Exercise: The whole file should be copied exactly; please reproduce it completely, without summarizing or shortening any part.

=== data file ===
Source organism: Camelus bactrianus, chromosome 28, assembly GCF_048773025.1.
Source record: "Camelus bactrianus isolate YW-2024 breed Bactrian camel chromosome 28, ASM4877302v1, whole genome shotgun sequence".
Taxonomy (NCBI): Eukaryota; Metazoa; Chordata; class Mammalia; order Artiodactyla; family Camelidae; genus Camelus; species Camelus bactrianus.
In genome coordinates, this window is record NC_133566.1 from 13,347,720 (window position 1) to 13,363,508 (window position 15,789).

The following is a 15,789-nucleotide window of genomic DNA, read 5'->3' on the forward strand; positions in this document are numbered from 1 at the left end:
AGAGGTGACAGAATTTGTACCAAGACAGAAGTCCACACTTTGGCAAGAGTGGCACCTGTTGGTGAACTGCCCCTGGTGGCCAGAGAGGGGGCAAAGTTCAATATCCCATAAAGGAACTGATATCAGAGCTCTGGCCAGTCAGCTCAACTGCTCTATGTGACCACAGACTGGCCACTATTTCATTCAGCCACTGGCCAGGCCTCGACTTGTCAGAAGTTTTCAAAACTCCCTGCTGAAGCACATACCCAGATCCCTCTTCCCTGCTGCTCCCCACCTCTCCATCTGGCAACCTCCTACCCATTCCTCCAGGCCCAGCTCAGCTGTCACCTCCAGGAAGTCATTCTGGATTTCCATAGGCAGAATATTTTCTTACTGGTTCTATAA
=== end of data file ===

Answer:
Source organism: Camelus bactrianus, chromosome 28, assembly GCF_048773025.1.
Source record: "Camelus bactrianus isolate YW-2024 breed Bactrian camel chromosome 28, ASM4877302v1, whole genome shotgun sequence".
Taxonomy (NCBI): Eukaryota; Metazoa; Chordata; class Mammalia; order Artiodactyla; family Camelidae; genus Camelus; species Camelus bactrianus.
In genome coordinates, this window is record NC_133566.1 from 13,347,720 (window position 1) to 13,363,508 (window position 15,789).

The following is a 15,789-nucleotide window of genomic DNA, read 5'->3' on the forward strand; positions in this document are numbered from 1 at the left end:
AGAGGTGACAGAATTTGTACCAAGACAGAAGTCCACACTTTGGCAAGAGTGGCACCTGTTGGTGAACTGCCCCTGGTGGCCAGAGAGGGGGCAAAGTTCAATATCCCATAAAGGAACTGATATCAGAGCTCTGGCCAGTCAGCTCAACTGCTCTATGTGACCACAGACTGGCCACTATTTCATTCAGCCACTGGCCAGGCCTCGACTTGTCAGAAGTTTTCAAAACTCCCTGCTGAAGCACATACCCAGATCCCTCTTCCCTGCTGCTCCCCACCTCTCCATCTGGCAACCTCCTACCCATTCCTCCAGGCCCAGCTCAGCTGTCACCTCCAGGAAGTCATTCTGGATTTCCATAGGCAGAATATTTTCTTACTGGTTCTATAA